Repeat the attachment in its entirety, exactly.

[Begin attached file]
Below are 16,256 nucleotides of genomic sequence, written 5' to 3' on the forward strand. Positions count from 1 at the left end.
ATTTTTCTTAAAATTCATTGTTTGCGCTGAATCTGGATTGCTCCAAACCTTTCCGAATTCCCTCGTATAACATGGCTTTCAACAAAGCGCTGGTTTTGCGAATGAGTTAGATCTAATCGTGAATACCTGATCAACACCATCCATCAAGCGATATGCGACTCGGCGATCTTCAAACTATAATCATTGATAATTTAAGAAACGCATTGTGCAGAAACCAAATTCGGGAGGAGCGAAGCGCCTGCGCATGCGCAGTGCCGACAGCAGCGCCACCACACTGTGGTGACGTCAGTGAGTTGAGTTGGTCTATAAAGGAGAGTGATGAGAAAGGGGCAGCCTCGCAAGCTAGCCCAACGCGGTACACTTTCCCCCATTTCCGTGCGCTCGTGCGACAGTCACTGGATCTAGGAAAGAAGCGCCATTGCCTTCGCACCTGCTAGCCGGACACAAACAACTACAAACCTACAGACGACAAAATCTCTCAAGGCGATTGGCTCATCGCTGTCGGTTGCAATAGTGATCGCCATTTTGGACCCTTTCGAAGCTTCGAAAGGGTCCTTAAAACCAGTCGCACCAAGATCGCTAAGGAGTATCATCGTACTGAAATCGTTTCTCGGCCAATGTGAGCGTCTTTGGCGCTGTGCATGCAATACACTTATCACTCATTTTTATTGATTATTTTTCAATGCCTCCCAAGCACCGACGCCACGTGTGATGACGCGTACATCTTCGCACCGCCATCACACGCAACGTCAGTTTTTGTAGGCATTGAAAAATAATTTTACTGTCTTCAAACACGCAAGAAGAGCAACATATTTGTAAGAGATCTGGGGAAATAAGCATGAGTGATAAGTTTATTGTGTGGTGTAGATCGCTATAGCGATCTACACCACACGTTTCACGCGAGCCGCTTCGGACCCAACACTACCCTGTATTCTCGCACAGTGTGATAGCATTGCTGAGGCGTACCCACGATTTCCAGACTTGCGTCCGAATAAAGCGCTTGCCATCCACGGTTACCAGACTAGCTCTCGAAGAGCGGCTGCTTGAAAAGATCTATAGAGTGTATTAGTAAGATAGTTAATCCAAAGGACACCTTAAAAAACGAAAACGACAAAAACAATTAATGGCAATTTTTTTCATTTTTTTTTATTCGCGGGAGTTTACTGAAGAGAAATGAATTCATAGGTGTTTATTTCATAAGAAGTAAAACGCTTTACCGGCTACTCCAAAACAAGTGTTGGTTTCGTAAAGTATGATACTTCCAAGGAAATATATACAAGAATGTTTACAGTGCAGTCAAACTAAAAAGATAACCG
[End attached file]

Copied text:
Below are 16,256 nucleotides of genomic sequence, written 5' to 3' on the forward strand. Positions count from 1 at the left end.
ATTTTTCTTAAAATTCATTGTTTGCGCTGAATCTGGATTGCTCCAAACCTTTCCGAATTCCCTCGTATAACATGGCTTTCAACAAAGCGCTGGTTTTGCGAATGAGTTAGATCTAATCGTGAATACCTGATCAACACCATCCATCAAGCGATATGCGACTCGGCGATCTTCAAACTATAATCATTGATAATTTAAGAAACGCATTGTGCAGAAACCAAATTCGGGAGGAGCGAAGCGCCTGCGCATGCGCAGTGCCGACAGCAGCGCCACCACACTGTGGTGACGTCAGTGAGTTGAGTTGGTCTATAAAGGAGAGTGATGAGAAAGGGGCAGCCTCGCAAGCTAGCCCAACGCGGTACACTTTCCCCCATTTCCGTGCGCTCGTGCGACAGTCACTGGATCTAGGAAAGAAGCGCCATTGCCTTCGCACCTGCTAGCCGGACACAAACAACTACAAACCTACAGACGACAAAATCTCTCAAGGCGATTGGCTCATCGCTGTCGGTTGCAATAGTGATCGCCATTTTGGACCCTTTCGAAGCTTCGAAAGGGTCCTTAAAACCAGTCGCACCAAGATCGCTAAGGAGTATCATCGTACTGAAATCGTTTCTCGGCCAATGTGAGCGTCTTTGGCGCTGTGCATGCAATACACTTATCACTCATTTTTATTGATTATTTTTCAATGCCTCCCAAGCACCGACGCCACGTGTGATGACGCGTACATCTTCGCACCGCCATCACACGCAACGTCAGTTTTTGTAGGCATTGAAAAATAATTTTACTGTCTTCAAACACGCAAGAAGAGCAACATATTTGTAAGAGATCTGGGGAAATAAGCATGAGTGATAAGTTTATTGTGTGGTGTAGATCGCTATAGCGATCTACACCACACGTTTCACGCGAGCCGCTTCGGACCCAACACTACCCTGTATTCTCGCACAGTGTGATAGCATTGCTGAGGCGTACCCACGATTTCCAGACTTGCGTCCGAATAAAGCGCTTGCCATCCACGGTTACCAGACTAGCTCTCGAAGAGCGGCTGCTTGAAAAGATCTATAGAGTGTATTAGTAAGATAGTTAATCCAAAGGACACCTTAAAAAACGAAAACGACAAAAACAATTAATGGCAATTTTTTTCATTTTTTTTTATTCGCGGGAGTTTACTGAAGAGAAATGAATTCATAGGTGTTTATTTCATAAGAAGTAAAACGCTTTACCGGCTACTCCAAAACAAGTGTTGGTTTCGTAAAGTATGATACTTCCAAGGAAATATATACAAGAATGTTTACAGTGCAGTCAAACTAAAAAGATAACCG